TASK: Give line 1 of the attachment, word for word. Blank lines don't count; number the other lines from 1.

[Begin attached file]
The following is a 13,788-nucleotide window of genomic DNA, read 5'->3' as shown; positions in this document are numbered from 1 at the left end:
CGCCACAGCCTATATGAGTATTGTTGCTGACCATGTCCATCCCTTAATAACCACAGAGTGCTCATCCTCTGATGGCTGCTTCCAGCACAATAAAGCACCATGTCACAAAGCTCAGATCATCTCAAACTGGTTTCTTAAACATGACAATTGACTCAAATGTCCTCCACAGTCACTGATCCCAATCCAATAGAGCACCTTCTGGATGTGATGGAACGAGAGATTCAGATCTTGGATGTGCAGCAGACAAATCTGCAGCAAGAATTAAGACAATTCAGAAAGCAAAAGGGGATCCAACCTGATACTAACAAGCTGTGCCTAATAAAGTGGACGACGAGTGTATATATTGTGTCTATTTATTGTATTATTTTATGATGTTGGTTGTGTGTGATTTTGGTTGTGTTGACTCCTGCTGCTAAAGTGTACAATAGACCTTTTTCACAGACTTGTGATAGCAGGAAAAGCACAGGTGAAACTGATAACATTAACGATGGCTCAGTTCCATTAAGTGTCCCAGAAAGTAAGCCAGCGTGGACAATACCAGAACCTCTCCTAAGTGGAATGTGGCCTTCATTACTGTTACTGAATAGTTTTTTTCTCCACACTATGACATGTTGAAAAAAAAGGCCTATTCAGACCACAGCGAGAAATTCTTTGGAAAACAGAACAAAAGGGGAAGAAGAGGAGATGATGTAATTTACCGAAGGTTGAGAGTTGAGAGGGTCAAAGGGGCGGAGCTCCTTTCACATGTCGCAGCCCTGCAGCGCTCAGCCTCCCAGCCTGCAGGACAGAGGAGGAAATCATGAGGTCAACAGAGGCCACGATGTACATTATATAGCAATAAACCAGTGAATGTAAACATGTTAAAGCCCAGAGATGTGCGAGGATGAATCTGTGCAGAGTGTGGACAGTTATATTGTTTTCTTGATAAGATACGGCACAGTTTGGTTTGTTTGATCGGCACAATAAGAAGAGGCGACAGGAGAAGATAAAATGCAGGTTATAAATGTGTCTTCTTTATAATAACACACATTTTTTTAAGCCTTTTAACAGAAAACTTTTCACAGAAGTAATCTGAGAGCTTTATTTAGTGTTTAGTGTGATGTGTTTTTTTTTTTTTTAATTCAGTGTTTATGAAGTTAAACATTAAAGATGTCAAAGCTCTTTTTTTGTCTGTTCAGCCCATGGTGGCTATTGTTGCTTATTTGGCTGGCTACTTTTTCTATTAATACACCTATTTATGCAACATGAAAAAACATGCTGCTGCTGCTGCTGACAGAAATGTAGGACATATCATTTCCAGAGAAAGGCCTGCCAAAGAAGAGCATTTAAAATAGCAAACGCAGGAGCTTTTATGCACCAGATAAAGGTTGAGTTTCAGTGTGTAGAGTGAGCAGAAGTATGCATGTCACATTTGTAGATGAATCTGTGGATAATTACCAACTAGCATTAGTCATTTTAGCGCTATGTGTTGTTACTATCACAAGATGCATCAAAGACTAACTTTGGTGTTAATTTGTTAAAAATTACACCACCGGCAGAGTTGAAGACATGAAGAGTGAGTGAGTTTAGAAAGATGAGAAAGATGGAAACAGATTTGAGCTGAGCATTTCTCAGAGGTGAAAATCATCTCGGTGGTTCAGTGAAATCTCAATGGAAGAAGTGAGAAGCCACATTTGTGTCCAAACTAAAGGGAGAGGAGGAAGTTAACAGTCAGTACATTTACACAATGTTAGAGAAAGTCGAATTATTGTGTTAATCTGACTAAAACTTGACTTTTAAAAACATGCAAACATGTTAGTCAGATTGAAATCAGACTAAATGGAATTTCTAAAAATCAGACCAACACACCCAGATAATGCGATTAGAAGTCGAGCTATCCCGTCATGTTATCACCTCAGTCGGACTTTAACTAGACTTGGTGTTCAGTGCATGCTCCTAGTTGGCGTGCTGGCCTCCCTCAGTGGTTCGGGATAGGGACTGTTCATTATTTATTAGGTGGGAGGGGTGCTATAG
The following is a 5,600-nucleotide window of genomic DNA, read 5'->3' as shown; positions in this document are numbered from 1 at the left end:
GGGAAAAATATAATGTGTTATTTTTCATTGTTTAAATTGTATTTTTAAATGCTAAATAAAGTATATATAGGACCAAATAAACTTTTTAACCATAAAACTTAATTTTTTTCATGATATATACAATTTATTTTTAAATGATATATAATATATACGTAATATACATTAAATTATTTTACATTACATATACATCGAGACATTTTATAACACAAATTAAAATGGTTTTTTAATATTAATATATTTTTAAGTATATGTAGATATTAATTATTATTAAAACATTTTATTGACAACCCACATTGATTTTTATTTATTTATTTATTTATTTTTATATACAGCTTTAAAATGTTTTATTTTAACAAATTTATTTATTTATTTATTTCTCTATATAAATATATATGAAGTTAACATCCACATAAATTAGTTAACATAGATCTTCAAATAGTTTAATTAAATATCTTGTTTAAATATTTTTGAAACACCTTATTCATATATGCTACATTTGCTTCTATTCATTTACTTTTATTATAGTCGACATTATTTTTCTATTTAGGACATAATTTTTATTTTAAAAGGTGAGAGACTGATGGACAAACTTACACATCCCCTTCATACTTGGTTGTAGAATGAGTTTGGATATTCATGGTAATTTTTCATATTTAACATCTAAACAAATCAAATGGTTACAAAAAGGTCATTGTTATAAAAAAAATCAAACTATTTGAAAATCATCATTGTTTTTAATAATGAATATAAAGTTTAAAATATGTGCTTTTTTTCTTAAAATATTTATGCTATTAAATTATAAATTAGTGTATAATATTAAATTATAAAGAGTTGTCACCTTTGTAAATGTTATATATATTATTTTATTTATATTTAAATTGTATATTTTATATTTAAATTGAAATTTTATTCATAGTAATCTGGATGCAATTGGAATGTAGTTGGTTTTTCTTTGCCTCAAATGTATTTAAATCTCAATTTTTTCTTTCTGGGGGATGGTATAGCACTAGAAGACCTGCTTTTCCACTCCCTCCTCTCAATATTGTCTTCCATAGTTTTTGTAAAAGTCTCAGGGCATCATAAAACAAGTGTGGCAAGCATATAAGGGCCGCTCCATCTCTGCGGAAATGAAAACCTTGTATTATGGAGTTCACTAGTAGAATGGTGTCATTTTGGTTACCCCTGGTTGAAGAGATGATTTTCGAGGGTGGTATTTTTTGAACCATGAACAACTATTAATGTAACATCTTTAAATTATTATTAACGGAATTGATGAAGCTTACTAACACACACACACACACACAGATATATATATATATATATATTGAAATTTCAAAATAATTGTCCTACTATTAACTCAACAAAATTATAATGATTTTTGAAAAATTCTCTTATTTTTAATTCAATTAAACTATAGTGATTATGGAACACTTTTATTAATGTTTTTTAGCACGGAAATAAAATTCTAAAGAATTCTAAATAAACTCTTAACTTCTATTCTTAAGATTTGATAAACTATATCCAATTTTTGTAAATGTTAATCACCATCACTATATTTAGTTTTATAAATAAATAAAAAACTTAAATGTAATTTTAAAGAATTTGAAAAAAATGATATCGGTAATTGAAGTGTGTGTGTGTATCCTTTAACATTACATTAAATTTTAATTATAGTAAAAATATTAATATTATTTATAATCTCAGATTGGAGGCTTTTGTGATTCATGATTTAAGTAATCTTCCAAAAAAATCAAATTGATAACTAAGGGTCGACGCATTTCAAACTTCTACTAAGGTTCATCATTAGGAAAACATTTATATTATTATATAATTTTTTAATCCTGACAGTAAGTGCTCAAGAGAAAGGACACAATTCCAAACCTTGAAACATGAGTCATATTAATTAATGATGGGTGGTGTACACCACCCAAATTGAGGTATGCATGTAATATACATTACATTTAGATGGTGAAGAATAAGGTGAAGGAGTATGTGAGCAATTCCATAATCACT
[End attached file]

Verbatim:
The following is a 13,788-nucleotide window of genomic DNA, read 5'->3' as shown; positions in this document are numbered from 1 at the left end: